Temple Barr is a 29-year old freelance PR woman and this time she works for the American Booksellers Convention set in the huge convention center in Las Vegas. She’s just heard that two very famous library cats, Baker and Taylor, who were supposed to have been on display, have vanished. She thinks that Louie is one of them and chases him. Louie leads her to the murder victim and they start to investigate the murder and the case of the missing cats, both in their own ways.

The victim is Chester Royal, the founder and editor of Pennyroyal Press, an imprint of Reynolds/Chapter/Deuce publishing house. The Pennyroyal Press focuses on medical thriller. The more we find out about the victim, the clearer it becomes that almost anyone who had any dealings with him could have killed him. The three best-sellers from his imprint are the first suspects, along with his ex-wife. Royal was a quite a bastard, keeping the writers firmly under his thumb and he was apparently quite an unpleasant person to be around.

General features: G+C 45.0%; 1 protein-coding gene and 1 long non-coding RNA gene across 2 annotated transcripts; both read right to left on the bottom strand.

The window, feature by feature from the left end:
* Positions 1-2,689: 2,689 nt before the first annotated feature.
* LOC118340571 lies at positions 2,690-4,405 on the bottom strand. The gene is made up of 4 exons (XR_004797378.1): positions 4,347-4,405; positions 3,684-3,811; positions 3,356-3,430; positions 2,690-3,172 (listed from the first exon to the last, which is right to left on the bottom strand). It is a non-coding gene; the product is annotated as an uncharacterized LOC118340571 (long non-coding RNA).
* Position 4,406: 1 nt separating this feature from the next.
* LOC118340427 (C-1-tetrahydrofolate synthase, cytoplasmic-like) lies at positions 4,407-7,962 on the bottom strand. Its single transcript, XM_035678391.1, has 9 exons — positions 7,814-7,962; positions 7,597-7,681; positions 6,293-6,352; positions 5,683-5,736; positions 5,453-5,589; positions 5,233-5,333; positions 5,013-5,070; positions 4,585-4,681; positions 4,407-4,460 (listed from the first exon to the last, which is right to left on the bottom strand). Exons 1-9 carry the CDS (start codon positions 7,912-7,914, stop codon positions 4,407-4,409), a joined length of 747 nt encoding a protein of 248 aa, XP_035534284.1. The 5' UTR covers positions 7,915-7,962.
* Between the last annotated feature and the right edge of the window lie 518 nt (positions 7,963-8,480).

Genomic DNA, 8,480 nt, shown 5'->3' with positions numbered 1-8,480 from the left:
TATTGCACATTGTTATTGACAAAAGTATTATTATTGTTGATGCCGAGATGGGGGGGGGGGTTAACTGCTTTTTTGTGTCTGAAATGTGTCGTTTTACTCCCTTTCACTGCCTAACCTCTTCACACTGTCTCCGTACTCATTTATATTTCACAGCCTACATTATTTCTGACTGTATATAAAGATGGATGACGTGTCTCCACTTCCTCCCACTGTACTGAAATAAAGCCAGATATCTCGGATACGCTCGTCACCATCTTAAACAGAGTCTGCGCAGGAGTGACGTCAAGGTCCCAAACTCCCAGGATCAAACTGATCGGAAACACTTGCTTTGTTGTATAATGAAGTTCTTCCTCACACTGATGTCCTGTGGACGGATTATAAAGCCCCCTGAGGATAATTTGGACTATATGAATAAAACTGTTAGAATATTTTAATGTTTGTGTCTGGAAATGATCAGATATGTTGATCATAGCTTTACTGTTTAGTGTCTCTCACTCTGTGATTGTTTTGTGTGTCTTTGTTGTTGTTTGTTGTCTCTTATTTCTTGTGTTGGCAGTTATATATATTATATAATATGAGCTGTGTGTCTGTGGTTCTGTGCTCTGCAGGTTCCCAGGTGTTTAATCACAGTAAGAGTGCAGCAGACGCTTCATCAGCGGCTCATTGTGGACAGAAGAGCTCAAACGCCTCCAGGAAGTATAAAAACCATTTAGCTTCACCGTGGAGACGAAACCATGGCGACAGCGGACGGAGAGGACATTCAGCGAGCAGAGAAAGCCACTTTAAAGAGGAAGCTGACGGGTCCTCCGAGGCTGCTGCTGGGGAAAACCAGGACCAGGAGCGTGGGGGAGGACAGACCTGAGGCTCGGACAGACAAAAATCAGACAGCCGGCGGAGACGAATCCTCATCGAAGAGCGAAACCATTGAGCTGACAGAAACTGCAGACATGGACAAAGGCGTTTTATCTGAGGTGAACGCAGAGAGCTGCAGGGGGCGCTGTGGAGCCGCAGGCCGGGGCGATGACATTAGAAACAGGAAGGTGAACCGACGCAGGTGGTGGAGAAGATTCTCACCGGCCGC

Temple escorts the detective around and tells her about the book business. C. R. Molina is very much focused on her job and doesn’t endear herself to Temple at all. Temple is also a hard-working woman but needs to be charming and personable in her job. She talks with the suspects and other people near Royal while doing her job.

The story is told mostly from Temple’s third POV and a little from Louie’s first POV. Of course, Louie doesn’t talk to any of the people, but he does talk to the other cats. He has nothing but disdain for dogs.